Unnoticed by most, an EU measure “on the common organisation of the market in wine” has passed into law and will mean that come what may, 1 August 2009 will see “Olympic” style controls over use of wine type names such as champagne. Nick Johnson uncorks the tidings.
Who: European Commission
When: 1 August 2009
Law stated as at: 22 December 2008
On 29 April 2008, EC Regulation No. 479/2008 on the common organisation of the market in wine passed into law, variously amending and repealing existing EC legislation relating to wine.
Article 45(2) is due to come into force on 1 August 2009 and states:
"2. Protected designations of origins and geographical indications and the wines using those protected names in conformity with the product specification shall be protected against:
(a) any direct or indirect commercial use of a protected name:
(i) by comparable products not complying with the product specification of the protected name; or
(ii) in so far as such use exploits the reputation of a designation of origin or a geographical indication;
(b) any misuse, imitation or evocation, even if the true origin of the product or service is indicated or if the protected name is translated or accompanied by an expression such as ‘style’, ‘type’, ‘method’, ‘as produced in’, ‘imitation’, ‘flavour’, ‘like’ or similar;
(c) any other false or misleading indication as to the provenance, origin, nature or essential qualities of the product, on the inner or outer packaging, advertising material or documents relating to the wine product concerned, and the packing of the product in a container liable to convey a false impression as to its origin;
(d) any other practice liable to mislead the consumer as to the true origin of the product."
Note that article 45(2)(a)(ii) purports to give protected designations of origin (PDOs) such as "Champagne" and "Port" protection against "any direct or indirect commercial use" of those names which exploits their reputation.
Why this matters:
This appears to go much further than previous EC legislation, which gave wine PDOs and protected geographical indications (PGIs) protection against exploitation in the context of other beverage products.
On the face of it, the new legislation extends that protection to use of PDOs/PGIs in relation to any category of product or service. Further it applies to any commercial use that exploits the reputation of the PDO/PGI. There is no carve-out, as with trade mark law, for uses that are in accordance with honest practices in industrial or commercial matters.
This means that use of protected wine names in advertising for any kind of product will become significantly more risky once this new law comes into force. The word "Champagne" in particular, as a creative short-hand for quality and/or an affluent, aspirational lifestyle, is likely to be a key risk. For instance, the following kinds of usage could potentially lead to threats of injunction applications under the new Regulations:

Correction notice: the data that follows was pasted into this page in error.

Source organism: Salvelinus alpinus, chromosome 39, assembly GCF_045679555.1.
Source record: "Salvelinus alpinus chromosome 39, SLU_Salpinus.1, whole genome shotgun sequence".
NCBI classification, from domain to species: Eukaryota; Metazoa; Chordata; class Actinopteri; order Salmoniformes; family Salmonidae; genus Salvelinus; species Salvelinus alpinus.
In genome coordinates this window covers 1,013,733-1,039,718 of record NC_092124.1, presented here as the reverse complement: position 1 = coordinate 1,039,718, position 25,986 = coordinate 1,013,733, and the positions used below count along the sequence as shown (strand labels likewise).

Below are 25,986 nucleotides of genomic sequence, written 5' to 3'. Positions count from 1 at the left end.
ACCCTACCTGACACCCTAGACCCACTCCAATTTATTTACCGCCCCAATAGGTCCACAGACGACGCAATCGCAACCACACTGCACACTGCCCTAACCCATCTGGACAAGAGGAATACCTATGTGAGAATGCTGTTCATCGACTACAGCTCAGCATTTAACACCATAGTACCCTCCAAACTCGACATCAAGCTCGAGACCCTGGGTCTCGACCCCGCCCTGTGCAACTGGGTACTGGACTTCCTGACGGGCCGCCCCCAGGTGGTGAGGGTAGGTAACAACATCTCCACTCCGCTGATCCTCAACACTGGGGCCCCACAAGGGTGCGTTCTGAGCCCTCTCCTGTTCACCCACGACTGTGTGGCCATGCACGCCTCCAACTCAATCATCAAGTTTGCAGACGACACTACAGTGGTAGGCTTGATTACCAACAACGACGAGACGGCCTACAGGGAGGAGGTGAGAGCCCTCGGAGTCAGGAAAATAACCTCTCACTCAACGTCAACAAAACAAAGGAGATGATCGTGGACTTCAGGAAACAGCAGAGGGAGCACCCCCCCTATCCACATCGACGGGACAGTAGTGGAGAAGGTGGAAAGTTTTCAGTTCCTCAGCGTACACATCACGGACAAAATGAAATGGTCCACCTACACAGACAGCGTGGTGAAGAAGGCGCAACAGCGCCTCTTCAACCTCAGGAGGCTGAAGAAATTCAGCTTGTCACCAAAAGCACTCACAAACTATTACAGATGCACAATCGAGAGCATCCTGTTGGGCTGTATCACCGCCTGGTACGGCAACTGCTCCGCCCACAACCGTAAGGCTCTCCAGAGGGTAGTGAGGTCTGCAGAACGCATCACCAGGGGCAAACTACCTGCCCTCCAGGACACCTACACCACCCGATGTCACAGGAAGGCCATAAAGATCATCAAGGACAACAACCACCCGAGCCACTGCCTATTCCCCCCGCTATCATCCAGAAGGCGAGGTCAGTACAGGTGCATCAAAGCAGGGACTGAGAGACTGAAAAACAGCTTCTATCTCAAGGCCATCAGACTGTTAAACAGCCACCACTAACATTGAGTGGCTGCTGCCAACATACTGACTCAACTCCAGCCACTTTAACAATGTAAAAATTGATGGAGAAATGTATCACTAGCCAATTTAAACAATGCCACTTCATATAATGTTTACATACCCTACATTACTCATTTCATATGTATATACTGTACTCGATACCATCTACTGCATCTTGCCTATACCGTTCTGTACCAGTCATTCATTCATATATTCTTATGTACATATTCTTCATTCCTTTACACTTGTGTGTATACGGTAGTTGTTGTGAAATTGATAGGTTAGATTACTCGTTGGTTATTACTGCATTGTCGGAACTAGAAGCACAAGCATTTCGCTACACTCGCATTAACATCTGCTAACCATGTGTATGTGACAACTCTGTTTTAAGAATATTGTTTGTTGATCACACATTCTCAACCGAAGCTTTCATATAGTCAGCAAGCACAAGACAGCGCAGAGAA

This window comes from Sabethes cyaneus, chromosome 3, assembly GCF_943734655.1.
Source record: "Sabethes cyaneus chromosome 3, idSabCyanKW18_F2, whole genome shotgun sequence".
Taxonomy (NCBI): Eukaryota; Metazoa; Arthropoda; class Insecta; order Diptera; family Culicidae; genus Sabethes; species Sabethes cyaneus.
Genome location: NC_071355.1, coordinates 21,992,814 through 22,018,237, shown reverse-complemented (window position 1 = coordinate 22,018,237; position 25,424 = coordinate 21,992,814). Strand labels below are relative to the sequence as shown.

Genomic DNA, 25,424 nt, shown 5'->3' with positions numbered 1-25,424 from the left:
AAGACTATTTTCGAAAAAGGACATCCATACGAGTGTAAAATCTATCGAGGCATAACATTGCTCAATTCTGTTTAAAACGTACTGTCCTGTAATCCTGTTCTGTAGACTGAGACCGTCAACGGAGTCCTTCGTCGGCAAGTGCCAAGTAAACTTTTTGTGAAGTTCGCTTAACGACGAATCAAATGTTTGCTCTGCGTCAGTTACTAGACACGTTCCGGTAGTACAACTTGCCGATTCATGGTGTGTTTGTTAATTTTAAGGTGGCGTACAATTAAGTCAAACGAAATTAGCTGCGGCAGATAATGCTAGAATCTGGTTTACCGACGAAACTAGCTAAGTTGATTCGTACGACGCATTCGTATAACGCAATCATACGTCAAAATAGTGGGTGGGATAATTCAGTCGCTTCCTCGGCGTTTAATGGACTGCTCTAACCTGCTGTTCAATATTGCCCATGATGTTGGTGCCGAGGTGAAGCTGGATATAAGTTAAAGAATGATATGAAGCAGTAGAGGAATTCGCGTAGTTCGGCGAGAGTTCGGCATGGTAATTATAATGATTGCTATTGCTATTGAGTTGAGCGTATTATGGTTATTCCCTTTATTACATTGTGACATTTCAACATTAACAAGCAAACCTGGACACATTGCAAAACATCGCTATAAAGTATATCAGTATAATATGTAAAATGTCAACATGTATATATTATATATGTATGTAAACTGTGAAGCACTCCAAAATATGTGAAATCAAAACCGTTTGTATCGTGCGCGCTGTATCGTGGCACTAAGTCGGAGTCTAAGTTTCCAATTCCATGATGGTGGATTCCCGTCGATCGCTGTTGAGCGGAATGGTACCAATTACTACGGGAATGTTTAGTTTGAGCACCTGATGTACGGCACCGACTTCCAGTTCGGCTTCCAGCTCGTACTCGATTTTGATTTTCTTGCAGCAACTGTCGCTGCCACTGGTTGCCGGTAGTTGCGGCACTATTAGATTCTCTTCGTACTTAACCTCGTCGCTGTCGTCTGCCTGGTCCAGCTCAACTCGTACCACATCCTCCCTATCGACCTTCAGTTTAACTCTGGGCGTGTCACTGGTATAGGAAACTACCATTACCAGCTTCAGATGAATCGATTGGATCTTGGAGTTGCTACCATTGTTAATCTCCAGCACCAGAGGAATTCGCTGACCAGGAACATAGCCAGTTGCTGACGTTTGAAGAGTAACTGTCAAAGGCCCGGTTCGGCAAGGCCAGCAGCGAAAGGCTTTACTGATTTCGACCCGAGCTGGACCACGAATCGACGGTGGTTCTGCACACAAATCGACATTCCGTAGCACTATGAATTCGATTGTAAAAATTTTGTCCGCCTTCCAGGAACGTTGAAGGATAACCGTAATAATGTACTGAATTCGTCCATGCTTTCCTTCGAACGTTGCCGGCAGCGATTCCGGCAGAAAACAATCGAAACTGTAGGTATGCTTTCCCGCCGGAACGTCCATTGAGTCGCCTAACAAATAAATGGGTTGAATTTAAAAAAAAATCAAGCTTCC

– CHAMPAGNE FOR YOUR ENGINE (used in relation to petrol)
– WIN A MILLION IN OUR COMPETITION AND ENJOY A CHAMPAGNE LIFESTYLE
Even indirect references, eg to "Bubbly", could potentially be caught under the "evocation" provisions in Article 45(2)(b).
So does the new legislation give those who represent the interests of certain wine producers an unlimited monopoly in Europe over commercial use of their PDOs/PGIs? Arguably not, for two reasons:
1. European convention argument
First, any EC legislation has to be interpreted and applied consistently with the European Convention on Human Rights, which provides for protection for freedom of expression. Case law has confirmed that this applies not just to rights of individual expression but also to commercial free speech. So the Convention may potentially place some limits on the scope of Article 45(2), or may at least be a relevant factor in any interim injunction proceedings.
2. Eiusdem generis argument
Secondly, it may be arguable that the eiusdem generis rule of interpretation should be applied when reading Article 45(2). As sub-clauses (c) and (d) refer to "any other" false or misleading indication or misleading practice, it could potentially be argued that an exploitative use is only intended to give rise to a cause of action under sub-clause (a) or (b) if it is false or misleading in its nature.
One can certainly see these kinds of argument being viewed sympathetically by a UK judge if there were a challenge for instance to an off-licence chain running a "15% off Champagne this week" promotion. (This kind of promotional message is clearly a commercial use and it seems strongly arguable that it exploits the reputation of Champagne.) However it is perhaps less clear how the European Court of Justice would interpret the Regulation in relation to something like "CHAMPAGNE FOR YOUR ENGINE".
The Comité Interprofessionel du Vin de Champagne, which represents the interests of Champagne producers, has been pretty active in seeking to protect the CHAMPAGNE designation to date. So until we have case law guidance as to the interpretation of Article 45(2), advertisers and agencies wishing to avoid legal correspondence may want to steer clear of references to the bubbly stuff in copy used from 1 August 2009 onwards.